Olds Recording SN# 381430 Circa 1957 Fullerton Era
Horn has had a Bob Reeves Patented Valve Alignment
Comes with original case
I love these horns! I own one myself…. Copper Lead pipe, Copper Bell. Valves have good POP compression and all slides and valves are fast and
smooth. This one plays like melted butter! Balanced action with the offset valves. Very Cool Olds Recording. Dark tone but can honk if you put the jets to it. The horn is all original including the 3rd slide trigger mechanism. No dents, dings, or trauma. The tone is beautiful dark and rich with spot on intonation. The Bell engraving is sharp and clear and a beautiful example of hand craftsmanship of a by-gone era by Leonard Garcia. Med. Large Bore Free blowing. Thsis is probably from the 1st year they were introduced. My old teacher Harold ‘Pappy’ Mitchell was responsible for the design. Harold ‘Pappy’ Mitchell, lead trumpet at MGM Studios, tested trumpets for Olds. One trumpet Pappy tested extensively at MGM for Olds was the Recording model, Picture provided by Pappy’s son Ollie Mitchell. Ollie informs me that Pappy dated the ad as 1939.
The Olds Recording Trumpet and Cornet were the most radical departure from traditional trumpet design there ever was. It first appeared in the mid 1930’s as a sub-line of the Olds professional line of trumpets, the Super. It was called the Super Recording. It’s concept was to be an instrument designed for ‘recording with prominent motion picture studio orchestras’; who were required to spend many hours in the studio, and needed an instrument that was more comfortable to hold and play for long periods of time. Olds consulted the studio trumpeter Harold ‘Pappy’ Mitchell to discover what features of the trumpet needed to be made more comfortable. First, they balanced the valve section between the bell and the mouthpiece to make it seem lighter; and to be easier to hold and operate. In addition, it allows the player more freedom of movement in the right hand to facilitate operation of the valves. The most notable and unique feature of the Olds Recording is the recessed middle valve, ergonomically placed to compensate for the long middle finger. Around 1949 the word Super was dropped, and it was called simply the Olds Recording. One prominent feature was removed; the exclusive engraved Olds tone control band attached to the bell. Thereafter, all of the bells were hand engraved by Leonard Garcia. Another new feature was also added to the Recording; the third valve slide trigger; to ease control of intonation. Besides the design features that make the Recording a pleasure and comfort to play, there is the physical appearance of the instrument. Every detail was considered to make it as beautiful as it is functional. The high copper content (called ‘Re-O-loy’ by Olds) in the bell and lead pipe sections give the horn a warm, rich and powerful tone; the yellow brass used for the valve section and tuning slide crooks make the instrument very sturdy, and the nickel plating on all the fittings and braces give this instrument a unique tri-tone color effect by offsetting the copper red, yellow brass, and polished silver. Every line and angle was carefully weighed for aesthetic value as well as function, and neither one were ever compromised. Text courtesy of Alan Rouse’s Olds Central website.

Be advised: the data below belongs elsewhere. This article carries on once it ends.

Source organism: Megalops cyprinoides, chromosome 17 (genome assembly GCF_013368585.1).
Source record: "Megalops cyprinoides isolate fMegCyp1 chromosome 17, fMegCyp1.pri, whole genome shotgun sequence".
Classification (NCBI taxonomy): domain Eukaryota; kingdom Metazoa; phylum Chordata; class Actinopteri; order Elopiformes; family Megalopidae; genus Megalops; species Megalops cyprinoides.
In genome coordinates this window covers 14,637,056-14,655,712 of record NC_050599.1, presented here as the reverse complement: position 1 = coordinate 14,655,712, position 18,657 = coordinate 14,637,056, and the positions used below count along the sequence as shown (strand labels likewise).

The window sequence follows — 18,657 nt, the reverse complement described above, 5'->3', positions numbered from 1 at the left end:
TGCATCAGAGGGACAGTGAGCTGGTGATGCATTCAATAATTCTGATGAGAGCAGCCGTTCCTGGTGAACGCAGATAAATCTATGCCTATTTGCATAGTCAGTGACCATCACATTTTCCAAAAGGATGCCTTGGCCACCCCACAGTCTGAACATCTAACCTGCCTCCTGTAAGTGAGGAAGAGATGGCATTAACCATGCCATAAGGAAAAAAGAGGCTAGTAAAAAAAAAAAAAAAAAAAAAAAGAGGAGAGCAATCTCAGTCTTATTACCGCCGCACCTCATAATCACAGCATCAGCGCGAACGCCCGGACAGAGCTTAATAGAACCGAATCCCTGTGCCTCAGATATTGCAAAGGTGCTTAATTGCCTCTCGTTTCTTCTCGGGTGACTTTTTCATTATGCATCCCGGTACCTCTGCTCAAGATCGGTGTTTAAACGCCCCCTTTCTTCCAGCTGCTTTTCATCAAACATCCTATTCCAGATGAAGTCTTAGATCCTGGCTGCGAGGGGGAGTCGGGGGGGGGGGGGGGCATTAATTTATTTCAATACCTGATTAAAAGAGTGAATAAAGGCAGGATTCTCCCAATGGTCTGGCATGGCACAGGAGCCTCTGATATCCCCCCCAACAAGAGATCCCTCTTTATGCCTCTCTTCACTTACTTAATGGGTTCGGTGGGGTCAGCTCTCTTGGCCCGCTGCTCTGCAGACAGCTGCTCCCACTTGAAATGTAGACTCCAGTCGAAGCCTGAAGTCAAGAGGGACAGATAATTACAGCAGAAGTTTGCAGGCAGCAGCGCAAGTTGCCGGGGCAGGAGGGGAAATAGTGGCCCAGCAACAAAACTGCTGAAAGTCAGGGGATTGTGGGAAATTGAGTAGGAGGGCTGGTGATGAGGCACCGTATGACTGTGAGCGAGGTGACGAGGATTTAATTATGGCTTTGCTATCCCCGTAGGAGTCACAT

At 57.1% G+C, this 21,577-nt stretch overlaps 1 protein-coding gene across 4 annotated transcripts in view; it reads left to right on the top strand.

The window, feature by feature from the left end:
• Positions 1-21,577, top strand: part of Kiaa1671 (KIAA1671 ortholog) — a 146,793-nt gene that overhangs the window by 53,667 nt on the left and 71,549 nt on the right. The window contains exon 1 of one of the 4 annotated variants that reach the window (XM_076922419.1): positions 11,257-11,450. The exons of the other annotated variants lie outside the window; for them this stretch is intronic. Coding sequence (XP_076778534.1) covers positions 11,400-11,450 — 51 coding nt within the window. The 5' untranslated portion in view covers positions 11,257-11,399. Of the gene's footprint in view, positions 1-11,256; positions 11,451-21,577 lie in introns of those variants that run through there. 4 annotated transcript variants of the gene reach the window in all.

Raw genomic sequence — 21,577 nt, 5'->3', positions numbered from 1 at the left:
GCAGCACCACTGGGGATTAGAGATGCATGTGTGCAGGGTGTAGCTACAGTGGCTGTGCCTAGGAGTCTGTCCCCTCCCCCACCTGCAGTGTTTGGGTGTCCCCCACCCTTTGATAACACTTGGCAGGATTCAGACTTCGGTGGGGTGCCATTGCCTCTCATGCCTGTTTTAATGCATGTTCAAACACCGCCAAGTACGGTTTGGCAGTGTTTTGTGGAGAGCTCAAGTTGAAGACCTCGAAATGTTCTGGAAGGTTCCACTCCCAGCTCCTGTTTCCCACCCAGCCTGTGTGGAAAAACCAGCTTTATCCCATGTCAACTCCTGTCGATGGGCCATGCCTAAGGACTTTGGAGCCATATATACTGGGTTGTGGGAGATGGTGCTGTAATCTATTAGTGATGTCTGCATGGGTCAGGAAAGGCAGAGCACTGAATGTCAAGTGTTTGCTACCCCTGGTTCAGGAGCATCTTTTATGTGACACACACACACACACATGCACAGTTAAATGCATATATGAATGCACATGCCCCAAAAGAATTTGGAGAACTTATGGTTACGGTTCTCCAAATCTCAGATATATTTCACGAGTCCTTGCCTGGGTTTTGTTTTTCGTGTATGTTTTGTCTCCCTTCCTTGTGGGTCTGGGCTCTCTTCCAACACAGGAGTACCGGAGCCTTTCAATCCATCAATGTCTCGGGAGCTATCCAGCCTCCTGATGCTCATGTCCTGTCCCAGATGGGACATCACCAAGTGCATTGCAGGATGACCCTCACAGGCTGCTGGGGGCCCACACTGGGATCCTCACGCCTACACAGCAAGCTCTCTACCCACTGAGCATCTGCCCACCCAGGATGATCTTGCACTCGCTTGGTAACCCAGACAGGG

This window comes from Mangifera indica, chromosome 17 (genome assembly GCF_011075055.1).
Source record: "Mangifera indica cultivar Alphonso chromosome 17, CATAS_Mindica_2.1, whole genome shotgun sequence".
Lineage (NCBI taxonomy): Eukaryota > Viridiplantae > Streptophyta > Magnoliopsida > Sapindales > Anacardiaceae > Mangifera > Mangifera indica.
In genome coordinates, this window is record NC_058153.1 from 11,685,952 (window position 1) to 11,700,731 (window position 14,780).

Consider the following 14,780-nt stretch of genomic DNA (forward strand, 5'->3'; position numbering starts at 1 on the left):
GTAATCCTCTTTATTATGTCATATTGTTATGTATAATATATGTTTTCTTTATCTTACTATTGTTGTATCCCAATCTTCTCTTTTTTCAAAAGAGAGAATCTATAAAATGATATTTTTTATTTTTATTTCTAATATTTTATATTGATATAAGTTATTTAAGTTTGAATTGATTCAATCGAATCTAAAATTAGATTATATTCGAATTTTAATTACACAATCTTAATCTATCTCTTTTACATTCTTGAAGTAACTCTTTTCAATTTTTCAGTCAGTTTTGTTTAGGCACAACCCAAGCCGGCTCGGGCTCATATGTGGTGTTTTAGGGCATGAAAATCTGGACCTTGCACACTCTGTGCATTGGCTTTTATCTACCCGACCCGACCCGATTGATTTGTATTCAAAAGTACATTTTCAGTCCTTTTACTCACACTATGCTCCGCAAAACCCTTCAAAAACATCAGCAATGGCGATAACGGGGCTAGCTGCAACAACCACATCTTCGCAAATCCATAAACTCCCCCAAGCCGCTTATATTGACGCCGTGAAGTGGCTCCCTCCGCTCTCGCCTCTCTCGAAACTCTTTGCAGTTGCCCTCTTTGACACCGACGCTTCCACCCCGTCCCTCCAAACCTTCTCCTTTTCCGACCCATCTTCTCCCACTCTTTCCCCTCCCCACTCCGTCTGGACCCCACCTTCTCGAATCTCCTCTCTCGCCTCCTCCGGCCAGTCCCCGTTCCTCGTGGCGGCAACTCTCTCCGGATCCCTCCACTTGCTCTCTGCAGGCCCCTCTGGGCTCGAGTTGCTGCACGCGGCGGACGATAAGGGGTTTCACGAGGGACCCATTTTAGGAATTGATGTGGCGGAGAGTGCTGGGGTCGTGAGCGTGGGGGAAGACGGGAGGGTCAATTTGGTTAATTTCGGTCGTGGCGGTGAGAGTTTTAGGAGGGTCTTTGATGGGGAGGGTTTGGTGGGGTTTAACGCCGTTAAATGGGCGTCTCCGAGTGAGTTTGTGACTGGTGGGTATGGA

Olds Recording Model Trumpets
When Olds introduced the Recording Model trumpet and
cornet in the late 1930s, they had been making trumpets for
about ten years and trombones for at least ten years before
that. They had introduced the Super Olds trumpet (from
which the Recording was derived) a few years prior to this and
it had become quite popular. The bell tail was
longer, which placed the valve section more forward. This was
somewhat like the Selmer Balanced model that Louis
Armstrong had started using exclusively in 1933. In addition,
the second valve was offset to the left, putting it more easily
under the second finger. Olds had made trumpets with the
offset second valve previously, but now it was part of a
specific model design. The Recording trumpet was actually
designed for use in the recording studio and specifically for
Harold Mitchell, who at the time, was the most sought after
for this work. Harold Mitchell’s son, Ollie, owned that
first Olds Recording trumpet. Ollie Mitchell, trumpeter,
bandleader and a legendary studio musician, died May 11 2013
at his Puako, HI. home. He was 86. Ollie had his
own very successful career as a studio trumpet player.
I studied will Pappy Mitchell and considered Ollie a good friend.